What buoyed me most, as usual, were the chart numbers. “Please Mr. Postman” flew up the Billboard Hot 100, and in January 1975, it became their 10th million-selling single. On Jan. 25, my mother and I watched Dick Clark count down the Top 10 on “Bandstand,” and when he revealed the occupant of the No. 1 slot, she looked over at me with something akin to pride.

The song played. And the kids danced. 

Five months later, in June 1975, the new album, “Horizon,” finally arrived. Karen sang as beautifully as ever, and the album was a hit, but not on the multiplatinum level that only a year before was so automatic for them. While they should have been reveling in their success and ramping up the energy, at a time when pop music in general was picking up the tempo, “Horizon” was oddly short and slow and downcast. The really big hit of the summer belonged to the Captain and Tennille, kind of an ersatz Carpenters, with the perky “Love Will Keep Us Together.”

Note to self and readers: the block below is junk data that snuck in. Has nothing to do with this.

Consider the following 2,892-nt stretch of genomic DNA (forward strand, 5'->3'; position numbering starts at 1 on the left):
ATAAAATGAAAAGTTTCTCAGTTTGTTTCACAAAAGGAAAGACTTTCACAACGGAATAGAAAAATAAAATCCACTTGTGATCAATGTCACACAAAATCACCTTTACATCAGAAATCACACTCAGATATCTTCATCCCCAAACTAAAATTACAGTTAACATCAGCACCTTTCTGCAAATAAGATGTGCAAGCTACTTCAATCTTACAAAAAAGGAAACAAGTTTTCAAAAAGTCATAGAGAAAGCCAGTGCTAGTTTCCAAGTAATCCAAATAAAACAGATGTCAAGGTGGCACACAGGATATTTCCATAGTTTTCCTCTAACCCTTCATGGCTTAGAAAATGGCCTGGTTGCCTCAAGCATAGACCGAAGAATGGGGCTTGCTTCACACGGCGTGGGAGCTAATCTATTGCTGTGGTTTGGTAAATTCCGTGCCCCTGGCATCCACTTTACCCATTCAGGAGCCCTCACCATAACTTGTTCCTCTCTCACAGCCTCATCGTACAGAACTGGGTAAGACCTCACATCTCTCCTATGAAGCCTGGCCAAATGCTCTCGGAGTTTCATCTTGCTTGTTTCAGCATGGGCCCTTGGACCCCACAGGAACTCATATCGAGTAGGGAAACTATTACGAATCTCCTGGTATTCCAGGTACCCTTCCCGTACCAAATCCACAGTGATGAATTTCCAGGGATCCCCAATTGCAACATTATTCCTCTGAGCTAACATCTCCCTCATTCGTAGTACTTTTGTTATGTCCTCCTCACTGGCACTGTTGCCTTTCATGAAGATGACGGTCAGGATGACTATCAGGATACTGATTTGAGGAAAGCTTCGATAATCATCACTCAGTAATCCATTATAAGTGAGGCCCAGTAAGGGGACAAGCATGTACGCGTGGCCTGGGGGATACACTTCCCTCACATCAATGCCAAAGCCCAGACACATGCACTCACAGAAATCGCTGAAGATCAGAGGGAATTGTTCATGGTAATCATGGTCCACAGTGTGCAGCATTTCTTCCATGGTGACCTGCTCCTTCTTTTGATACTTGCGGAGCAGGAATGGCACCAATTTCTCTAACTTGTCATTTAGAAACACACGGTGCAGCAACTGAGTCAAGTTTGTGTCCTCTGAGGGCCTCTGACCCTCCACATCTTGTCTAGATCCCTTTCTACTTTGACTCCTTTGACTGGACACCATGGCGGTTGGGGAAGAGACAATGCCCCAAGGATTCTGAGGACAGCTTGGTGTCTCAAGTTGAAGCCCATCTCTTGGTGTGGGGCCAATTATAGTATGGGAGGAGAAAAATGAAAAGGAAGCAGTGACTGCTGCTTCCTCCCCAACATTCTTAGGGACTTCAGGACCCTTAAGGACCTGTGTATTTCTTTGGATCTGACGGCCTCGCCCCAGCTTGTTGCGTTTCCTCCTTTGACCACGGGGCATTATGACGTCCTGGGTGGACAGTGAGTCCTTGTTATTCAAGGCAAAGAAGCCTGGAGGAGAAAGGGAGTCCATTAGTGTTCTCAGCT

With each successive album, there were quizzical song choices from Richard, while Karen’s voice, once the place where hope and despair fought to a draw, melted away sliver by sliver, song by song, along with her body (and their record sales). I kept hoping that the next album would be the one to turn things around, But by the time I left for college in 1978, they weren’t even making the Top 40 anymore.